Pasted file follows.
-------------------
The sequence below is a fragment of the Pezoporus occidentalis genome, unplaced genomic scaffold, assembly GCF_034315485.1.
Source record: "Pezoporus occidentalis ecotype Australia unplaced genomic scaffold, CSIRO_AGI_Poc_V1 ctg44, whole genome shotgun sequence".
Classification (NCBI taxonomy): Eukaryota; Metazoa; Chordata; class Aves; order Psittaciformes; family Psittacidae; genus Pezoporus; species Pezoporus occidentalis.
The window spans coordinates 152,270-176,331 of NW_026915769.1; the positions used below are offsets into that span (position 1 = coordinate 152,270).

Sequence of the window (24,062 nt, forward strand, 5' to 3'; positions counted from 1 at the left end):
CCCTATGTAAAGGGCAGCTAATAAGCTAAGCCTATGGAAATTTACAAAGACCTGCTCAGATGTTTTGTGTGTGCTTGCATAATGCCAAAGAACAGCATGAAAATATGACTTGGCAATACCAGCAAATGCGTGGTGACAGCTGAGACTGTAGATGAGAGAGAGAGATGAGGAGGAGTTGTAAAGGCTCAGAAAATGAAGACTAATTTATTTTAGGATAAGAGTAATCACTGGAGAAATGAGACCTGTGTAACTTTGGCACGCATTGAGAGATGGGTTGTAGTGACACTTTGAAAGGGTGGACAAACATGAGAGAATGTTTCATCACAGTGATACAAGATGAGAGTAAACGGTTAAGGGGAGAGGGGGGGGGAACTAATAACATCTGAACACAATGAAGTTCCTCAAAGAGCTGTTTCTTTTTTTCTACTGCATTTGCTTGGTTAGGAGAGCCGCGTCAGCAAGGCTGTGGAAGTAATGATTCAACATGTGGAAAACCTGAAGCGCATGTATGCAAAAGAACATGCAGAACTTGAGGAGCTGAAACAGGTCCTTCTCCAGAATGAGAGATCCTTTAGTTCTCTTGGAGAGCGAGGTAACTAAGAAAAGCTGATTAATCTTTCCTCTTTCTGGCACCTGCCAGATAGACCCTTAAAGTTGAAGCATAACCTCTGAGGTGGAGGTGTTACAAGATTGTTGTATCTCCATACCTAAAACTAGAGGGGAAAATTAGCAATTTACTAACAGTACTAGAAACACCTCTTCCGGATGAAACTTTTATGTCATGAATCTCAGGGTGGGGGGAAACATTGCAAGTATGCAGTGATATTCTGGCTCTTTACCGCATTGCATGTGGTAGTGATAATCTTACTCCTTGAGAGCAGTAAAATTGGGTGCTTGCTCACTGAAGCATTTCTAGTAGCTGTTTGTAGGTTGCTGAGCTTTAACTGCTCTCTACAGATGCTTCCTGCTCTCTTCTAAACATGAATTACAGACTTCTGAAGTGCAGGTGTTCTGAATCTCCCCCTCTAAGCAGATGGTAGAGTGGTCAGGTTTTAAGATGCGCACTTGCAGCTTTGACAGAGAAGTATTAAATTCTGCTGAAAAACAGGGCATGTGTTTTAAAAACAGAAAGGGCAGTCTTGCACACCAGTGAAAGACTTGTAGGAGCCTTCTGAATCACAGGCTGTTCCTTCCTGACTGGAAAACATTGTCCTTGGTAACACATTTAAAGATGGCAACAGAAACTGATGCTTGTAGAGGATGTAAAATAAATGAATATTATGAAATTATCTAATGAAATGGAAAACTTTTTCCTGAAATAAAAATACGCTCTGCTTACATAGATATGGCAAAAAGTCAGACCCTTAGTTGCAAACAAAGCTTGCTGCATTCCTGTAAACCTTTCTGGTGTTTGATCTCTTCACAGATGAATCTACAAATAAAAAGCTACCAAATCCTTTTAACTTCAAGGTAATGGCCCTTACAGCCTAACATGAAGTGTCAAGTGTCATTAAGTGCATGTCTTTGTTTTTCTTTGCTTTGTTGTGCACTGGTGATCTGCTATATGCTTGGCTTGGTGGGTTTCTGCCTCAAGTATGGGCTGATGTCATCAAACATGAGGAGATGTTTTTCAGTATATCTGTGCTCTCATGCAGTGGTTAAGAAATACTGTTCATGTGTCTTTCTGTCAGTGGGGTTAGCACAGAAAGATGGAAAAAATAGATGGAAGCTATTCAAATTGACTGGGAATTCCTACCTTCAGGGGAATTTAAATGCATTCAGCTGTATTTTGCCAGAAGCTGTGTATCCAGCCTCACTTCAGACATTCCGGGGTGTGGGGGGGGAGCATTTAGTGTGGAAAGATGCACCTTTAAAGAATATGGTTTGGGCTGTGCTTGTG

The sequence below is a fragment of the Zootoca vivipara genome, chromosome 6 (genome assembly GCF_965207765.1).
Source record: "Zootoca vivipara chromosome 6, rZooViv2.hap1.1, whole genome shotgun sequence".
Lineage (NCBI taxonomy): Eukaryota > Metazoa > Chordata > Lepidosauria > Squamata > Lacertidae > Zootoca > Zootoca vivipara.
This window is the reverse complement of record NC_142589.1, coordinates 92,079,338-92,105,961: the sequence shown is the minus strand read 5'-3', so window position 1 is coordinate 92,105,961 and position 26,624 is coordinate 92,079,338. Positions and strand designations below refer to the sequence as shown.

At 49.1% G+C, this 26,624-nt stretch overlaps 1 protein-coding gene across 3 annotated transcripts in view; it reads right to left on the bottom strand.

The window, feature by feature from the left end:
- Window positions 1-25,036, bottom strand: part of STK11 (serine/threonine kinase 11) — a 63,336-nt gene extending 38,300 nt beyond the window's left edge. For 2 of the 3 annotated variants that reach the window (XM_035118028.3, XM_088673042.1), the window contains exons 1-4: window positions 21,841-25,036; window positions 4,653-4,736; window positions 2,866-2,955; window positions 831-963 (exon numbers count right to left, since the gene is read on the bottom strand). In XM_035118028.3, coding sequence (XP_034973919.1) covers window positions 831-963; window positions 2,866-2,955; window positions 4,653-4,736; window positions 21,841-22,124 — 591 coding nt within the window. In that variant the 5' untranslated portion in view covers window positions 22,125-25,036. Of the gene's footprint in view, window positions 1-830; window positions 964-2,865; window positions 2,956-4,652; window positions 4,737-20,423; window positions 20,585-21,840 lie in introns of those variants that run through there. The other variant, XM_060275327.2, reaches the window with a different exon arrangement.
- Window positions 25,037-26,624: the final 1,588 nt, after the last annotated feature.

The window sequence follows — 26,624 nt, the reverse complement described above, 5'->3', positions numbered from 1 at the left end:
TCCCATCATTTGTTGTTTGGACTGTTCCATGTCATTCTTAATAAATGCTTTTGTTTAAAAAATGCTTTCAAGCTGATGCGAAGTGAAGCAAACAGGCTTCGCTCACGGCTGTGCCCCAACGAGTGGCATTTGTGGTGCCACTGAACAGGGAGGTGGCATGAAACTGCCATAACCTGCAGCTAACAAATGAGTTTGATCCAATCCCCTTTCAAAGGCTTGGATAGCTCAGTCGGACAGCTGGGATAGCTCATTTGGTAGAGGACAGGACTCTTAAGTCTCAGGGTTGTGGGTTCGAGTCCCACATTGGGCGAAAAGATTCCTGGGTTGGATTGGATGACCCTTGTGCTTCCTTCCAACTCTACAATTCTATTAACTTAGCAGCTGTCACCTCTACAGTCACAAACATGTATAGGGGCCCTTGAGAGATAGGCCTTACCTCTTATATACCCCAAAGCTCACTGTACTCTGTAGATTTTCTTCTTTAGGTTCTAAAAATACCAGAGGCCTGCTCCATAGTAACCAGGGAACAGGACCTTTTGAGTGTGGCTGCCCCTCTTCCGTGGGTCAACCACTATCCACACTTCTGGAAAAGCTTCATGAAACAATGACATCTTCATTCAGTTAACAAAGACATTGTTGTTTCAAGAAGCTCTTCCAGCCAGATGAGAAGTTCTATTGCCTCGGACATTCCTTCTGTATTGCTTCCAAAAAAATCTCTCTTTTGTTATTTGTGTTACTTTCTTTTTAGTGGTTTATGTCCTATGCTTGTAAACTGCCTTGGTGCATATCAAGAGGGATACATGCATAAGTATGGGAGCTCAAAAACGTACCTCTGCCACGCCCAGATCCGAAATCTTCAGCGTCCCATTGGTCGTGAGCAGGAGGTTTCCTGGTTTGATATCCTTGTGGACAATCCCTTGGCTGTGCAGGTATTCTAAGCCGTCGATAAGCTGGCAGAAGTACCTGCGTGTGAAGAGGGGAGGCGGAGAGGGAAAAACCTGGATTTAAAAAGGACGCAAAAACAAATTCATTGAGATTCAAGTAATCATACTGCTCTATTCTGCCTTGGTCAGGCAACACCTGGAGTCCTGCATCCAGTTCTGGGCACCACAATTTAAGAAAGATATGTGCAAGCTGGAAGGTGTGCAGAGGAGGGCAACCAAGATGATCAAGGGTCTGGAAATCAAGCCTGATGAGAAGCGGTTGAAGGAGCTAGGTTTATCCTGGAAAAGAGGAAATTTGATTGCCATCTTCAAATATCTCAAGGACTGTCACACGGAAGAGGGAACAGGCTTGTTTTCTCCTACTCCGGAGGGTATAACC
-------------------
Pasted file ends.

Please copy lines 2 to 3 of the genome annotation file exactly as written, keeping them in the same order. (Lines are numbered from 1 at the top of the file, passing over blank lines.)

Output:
Source record: "Pezoporus occidentalis ecotype Australia unplaced genomic scaffold, CSIRO_AGI_Poc_V1 ctg44, whole genome shotgun sequence".
Classification (NCBI taxonomy): Eukaryota; Metazoa; Chordata; class Aves; order Psittaciformes; family Psittacidae; genus Pezoporus; species Pezoporus occidentalis.